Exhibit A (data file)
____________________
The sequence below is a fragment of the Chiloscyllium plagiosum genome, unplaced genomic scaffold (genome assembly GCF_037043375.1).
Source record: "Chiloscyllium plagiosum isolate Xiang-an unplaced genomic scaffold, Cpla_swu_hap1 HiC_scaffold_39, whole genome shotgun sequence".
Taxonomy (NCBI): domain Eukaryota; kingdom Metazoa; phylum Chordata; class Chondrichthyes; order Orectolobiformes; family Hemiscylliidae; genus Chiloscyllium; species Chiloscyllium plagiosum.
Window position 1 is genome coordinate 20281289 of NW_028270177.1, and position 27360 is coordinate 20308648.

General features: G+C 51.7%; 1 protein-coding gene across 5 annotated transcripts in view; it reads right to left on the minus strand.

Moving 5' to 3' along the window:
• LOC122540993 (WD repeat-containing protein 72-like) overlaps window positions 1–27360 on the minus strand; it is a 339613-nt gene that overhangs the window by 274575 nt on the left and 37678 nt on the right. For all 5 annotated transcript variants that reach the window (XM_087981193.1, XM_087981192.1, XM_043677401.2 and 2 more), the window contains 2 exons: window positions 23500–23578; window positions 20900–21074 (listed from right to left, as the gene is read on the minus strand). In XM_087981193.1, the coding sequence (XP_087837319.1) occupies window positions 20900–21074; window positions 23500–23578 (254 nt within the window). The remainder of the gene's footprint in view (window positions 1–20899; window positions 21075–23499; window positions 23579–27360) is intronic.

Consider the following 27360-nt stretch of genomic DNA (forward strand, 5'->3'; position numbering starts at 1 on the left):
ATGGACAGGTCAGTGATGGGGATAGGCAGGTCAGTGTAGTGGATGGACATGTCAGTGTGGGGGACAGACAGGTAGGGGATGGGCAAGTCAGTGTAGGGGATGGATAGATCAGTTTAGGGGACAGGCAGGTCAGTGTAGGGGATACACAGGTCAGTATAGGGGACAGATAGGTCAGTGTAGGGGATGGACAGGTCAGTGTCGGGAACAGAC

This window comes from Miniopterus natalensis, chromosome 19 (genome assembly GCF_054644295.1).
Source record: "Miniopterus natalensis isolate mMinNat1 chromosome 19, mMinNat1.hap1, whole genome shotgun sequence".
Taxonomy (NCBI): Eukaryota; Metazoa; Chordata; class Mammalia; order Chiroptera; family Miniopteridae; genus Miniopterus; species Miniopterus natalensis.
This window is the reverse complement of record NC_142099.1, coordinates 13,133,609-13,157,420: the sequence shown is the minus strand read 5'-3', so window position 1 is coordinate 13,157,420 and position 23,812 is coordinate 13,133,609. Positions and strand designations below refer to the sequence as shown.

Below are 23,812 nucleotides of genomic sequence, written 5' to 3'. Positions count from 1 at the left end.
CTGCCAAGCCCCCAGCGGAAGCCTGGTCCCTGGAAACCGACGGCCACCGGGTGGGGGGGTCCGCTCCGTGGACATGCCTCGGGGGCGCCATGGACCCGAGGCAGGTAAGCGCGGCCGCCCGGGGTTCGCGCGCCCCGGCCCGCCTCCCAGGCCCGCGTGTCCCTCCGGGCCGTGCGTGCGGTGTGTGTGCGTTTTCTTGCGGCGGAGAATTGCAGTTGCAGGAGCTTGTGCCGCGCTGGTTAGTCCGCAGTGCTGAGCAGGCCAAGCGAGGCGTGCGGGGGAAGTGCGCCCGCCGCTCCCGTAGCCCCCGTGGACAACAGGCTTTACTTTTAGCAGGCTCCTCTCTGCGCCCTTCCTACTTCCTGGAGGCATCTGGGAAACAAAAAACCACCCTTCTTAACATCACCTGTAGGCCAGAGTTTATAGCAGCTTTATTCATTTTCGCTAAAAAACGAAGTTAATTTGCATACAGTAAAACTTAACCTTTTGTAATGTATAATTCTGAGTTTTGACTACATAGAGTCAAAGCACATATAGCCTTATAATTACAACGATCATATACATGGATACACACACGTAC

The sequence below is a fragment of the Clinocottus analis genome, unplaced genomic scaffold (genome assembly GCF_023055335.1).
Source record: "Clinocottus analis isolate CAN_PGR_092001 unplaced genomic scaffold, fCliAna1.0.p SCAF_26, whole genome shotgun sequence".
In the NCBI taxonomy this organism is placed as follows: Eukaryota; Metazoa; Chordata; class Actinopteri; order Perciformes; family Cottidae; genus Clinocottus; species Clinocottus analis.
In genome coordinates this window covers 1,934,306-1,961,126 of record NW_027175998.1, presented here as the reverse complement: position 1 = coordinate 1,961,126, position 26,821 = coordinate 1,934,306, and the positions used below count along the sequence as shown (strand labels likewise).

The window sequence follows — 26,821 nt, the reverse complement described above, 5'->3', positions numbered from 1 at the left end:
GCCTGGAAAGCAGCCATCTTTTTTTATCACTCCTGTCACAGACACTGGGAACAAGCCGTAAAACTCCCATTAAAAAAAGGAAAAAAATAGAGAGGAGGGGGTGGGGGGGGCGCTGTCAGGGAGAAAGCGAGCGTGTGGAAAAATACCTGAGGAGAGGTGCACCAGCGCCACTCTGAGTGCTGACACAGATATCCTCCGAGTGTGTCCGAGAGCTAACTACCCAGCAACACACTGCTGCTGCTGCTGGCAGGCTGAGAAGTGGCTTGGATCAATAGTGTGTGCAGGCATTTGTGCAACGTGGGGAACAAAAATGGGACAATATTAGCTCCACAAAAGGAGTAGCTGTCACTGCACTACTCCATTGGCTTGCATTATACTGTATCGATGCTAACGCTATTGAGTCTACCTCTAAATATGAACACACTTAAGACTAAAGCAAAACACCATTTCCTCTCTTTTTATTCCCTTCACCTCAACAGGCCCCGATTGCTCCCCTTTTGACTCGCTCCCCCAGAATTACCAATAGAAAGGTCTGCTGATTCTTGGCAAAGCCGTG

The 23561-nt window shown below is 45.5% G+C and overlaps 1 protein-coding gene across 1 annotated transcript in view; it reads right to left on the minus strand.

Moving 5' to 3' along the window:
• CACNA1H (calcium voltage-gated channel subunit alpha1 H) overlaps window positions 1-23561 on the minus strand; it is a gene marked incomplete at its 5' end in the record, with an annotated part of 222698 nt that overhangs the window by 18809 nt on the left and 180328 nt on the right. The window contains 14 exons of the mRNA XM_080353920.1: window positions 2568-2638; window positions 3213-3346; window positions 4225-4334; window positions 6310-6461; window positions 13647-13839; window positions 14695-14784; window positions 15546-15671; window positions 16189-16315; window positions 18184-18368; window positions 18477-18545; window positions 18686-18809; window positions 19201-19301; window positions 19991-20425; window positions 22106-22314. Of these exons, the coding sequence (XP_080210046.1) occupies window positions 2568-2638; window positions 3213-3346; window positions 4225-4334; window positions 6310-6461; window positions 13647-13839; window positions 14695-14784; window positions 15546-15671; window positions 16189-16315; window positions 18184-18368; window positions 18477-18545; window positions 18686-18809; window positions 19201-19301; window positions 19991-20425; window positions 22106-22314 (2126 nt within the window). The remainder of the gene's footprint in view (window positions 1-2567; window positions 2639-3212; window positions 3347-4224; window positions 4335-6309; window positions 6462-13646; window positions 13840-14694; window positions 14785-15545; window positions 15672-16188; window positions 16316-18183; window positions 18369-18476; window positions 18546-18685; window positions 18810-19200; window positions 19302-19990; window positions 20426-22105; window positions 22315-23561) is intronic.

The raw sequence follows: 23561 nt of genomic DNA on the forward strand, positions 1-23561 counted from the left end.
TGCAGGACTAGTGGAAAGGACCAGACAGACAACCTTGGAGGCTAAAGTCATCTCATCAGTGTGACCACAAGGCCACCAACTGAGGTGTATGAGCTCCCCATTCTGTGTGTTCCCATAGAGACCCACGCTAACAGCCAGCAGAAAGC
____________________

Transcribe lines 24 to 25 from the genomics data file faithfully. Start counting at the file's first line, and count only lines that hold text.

• CACNA1H (calcium voltage-gated channel subunit alpha1 H) overlaps window positions 1-23561 on the minus strand; it is a gene marked incomplete at its 5' end in the record, with an annotated part of 222698 nt that overhangs the window by 18809 nt on the left and 180328 nt on the right. The window contains 14 exons of the mRNA XM_080353920.1: window positions 2568-2638; window positions 3213-3346; window positions 4225-4334; window positions 6310-6461; window positions 13647-13839; window positions 14695-14784; window positions 15546-15671; window positions 16189-16315; window positions 18184-18368; window positions 18477-18545; window positions 18686-18809; window positions 19201-19301; window positions 19991-20425; window positions 22106-22314. Of these exons, the coding sequence (XP_080210046.1) occupies window positions 2568-2638; window positions 3213-3346; window positions 4225-4334; window positions 6310-6461; window positions 13647-13839; window positions 14695-14784; window positions 15546-15671; window positions 16189-16315; window positions 18184-18368; window positions 18477-18545; window positions 18686-18809; window positions 19201-19301; window positions 19991-20425; window positions 22106-22314 (2126 nt within the window). The remainder of the gene's footprint in view (window positions 1-2567; window positions 2639-3212; window positions 3347-4224; window positions 4335-6309; window positions 6462-13646; window positions 13840-14694; window positions 14785-15545; window positions 15672-16188; window positions 16316-18183; window positions 18369-18476; window positions 18546-18685; window positions 18810-19200; window positions 19302-19990; window positions 20426-22105; window positions 22315-23561) is intronic.

The raw sequence follows: 23561 nt of genomic DNA on the forward strand, positions 1-23561 counted from the left end.